Continuous improvement at SIX Financial Information
Ever increasing amount of data, rising need for high quality and short lead times as well as a high pressure on costs... Michael K. Steinhöfel-Córdova, Head of Quality Management, explains how SIX Financial Information carried out a continuous improvement project in the IT division of Request & Change Management for data and software development to cope with these challenges. Get the full customer story (PDF)
SIX Financial Information is a leading global provider of first-rate data services and solutions for financial and insurance firms, corporations and the media. SIX Financial Information aggregates data, directly and in real-time, from over 1000 worldwide sources, covering all the major trading venues. Its financial information is unique in terms of information depth, breadth and structure. Financial news and customized solutions complement the offering.
In Switzerland, around 120 IT developers and 30 employees in Business Analysis & Change Management are engaged to ensure the customer oriented and value-added processing of the increasing amount of data.
Effective customer support is a core process of SIX Financial Information. Nevertheless, the fast moving markets led to a growing backlog of change requests which could not be implemented any more in the required time and quality.
The cause for this development lay in the business analysis respectively in the requirements management as well as in the complexity of the projects, as pointed out by a value stream mapping. Michael Steinhöfel-Córdova: "We had to express changes in a clearer way, with distinct priorities. We also needed a faster and more reliable execution. Hence, we decided on an improvement project to shorten our Time-to-Market."
Continuous improvement – lean and agile
SIX Financial Information chose a method developed by EVOCEAN, based on a combination of agility and continuous improvement. The improvement process was split into small steps, so-called sprints. At the end of each sprint there were measurable results. This allowed a quick and simple visualization of the improvement status for the management and contributed substantially to the motivation of the involved employees. Daily Scrum meetings supported the control of the improvement projects.
Kanban in IT
Kanban, a lean and evolutionary change method, was introduced as a next improvement step in the Request & Change Management process. With Kanban, instead of employees working on many different projects at the same time, they focus on a limited number of duties according to their available capacities. Further employees take charge of their tasks with personal responsibility and prioritisation takes place together with the customer. Michael Steinhöfel-Córdova explains: "This method stabilised our processes and had a positive influence on the quality and on the satisfaction of the employees."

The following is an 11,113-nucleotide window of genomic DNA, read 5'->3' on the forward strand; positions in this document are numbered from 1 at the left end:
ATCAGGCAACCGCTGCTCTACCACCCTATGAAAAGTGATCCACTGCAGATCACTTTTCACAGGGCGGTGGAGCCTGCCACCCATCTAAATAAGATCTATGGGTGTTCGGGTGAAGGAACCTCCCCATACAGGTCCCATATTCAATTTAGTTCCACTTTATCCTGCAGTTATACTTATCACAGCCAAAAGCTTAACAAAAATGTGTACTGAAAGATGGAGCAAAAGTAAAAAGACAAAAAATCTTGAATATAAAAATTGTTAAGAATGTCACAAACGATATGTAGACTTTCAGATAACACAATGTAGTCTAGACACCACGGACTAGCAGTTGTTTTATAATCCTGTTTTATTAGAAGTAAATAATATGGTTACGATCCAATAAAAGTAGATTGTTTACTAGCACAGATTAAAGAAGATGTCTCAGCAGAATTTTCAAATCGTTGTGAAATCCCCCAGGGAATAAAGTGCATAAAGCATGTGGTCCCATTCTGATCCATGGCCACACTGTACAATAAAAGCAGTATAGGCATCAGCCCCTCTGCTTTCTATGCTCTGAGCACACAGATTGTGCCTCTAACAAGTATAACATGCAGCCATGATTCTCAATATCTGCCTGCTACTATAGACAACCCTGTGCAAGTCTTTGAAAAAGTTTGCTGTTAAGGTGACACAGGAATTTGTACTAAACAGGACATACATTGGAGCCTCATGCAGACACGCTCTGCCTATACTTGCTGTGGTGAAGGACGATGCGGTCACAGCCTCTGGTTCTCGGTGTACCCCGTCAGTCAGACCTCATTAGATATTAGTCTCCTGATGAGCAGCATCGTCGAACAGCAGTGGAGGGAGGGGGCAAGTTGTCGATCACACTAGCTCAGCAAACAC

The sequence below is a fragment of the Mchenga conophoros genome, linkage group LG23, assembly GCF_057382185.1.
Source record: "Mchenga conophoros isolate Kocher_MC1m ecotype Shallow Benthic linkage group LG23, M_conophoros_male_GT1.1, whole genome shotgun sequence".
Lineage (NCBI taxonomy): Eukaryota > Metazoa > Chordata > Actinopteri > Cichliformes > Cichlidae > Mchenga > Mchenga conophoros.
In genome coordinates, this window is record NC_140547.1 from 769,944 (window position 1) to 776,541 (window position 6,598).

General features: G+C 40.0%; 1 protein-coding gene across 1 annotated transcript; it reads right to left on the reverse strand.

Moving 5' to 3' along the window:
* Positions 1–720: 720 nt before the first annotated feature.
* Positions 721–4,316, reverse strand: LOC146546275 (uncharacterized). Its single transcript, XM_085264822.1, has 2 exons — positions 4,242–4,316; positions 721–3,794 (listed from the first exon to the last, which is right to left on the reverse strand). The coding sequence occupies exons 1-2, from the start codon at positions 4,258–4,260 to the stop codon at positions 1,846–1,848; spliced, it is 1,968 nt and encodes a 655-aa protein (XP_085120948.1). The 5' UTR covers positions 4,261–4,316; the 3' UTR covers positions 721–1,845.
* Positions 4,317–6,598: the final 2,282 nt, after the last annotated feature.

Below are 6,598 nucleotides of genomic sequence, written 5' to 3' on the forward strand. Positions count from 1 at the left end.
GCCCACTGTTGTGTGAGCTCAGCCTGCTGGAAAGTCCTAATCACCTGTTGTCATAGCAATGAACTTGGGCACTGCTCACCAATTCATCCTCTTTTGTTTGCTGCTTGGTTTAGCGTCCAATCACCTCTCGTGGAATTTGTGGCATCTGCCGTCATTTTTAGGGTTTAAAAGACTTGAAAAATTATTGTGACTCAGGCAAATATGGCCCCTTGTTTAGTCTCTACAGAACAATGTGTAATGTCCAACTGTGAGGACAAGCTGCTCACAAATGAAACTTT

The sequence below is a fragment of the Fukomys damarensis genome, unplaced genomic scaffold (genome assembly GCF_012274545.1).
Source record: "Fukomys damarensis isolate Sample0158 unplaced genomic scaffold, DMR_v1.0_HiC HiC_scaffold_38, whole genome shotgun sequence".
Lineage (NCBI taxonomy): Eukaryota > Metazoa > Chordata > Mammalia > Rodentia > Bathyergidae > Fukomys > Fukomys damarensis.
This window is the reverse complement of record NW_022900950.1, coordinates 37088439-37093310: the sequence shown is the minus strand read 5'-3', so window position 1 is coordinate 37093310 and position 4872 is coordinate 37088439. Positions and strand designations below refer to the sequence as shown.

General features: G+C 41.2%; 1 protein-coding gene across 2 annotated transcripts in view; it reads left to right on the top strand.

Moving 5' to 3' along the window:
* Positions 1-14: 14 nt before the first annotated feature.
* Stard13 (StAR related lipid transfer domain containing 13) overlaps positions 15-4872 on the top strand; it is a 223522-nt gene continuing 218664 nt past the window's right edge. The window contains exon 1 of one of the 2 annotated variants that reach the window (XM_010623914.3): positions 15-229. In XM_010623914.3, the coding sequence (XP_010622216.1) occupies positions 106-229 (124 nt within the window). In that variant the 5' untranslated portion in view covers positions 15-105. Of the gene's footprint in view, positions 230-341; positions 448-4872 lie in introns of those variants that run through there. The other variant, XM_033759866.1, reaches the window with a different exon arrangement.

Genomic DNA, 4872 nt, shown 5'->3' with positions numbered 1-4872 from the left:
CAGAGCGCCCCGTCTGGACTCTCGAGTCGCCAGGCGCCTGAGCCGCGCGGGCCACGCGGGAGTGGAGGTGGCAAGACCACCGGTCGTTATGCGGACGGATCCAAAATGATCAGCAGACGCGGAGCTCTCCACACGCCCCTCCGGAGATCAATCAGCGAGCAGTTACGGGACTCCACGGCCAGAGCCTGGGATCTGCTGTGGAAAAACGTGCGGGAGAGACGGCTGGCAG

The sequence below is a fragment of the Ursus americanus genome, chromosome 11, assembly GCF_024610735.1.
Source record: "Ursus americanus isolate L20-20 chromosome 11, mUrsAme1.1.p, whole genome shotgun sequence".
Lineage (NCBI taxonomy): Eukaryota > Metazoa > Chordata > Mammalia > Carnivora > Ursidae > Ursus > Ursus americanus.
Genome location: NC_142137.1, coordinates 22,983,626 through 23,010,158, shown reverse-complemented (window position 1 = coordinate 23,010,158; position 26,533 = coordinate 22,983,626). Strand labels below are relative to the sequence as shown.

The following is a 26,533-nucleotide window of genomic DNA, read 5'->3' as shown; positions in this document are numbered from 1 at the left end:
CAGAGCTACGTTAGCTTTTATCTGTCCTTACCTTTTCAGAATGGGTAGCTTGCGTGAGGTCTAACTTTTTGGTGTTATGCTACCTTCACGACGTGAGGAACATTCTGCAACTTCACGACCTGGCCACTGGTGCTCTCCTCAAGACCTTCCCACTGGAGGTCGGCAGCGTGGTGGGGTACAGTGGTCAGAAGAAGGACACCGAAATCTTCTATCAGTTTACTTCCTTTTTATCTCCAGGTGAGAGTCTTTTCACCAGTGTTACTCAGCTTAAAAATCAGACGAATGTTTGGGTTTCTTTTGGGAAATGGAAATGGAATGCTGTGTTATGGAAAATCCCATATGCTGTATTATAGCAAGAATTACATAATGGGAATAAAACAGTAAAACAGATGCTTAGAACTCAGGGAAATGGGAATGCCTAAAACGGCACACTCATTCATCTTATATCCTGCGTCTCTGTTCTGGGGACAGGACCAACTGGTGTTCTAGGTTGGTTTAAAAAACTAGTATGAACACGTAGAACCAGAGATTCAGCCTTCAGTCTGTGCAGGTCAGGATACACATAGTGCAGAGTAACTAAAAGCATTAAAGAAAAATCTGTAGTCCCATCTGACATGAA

"A method one must try!"
"I would recommend to use this approach at any time", complements Steinhöfel-Córdova. The agile approach with small, fast realisable improvement steps has been proved to be highly effective. "Continuous improvement must become a part of everyday work. Therefore it may need a lot of time, patience and perseverance. The momentum of change must be generated and held up by a sense of achievement."
To avoid unrealistic expectations comprehensive information is indispensable in the approach. Kanban alone brings no improvement. In fact, the method helps to indicate weaknesses in the processes, which then can be resolved within the continuous improvement project steps.
Key factors for success are intensive communication and regular coordination with top management. The methods introduced by EVOCEAN make sure that all people concerned are involved as authors in their own new operating procedures - taking into account their personal motivation and responsibility. Thus the understanding for the new working practices has been created in a relatively short time and anchored in everyday life.
External support provides confidence
"We had little experience with agile and lean techniques and, hence, were looking for external support. With EVOCEAN we found the experience and expertise we needed". An external coach also helps to keep up the operational work going during the improvement process, guarantees an independent, active moderation and prevents falling into a certain "organisational blindness".
Results are convincing
A half year after starting the continuous improvement project the lead times (from placing an order at the Request & Change Management up to the implementation of the change) could be already shortened by approx. 65 percent. "Besides, not only our productiveness and quality but also the satisfaction of the employees has improved strikingly", believes Michael Steinhöfel-Córdova.
In a next step the upstream processes (the collection of change requests) will be integrated.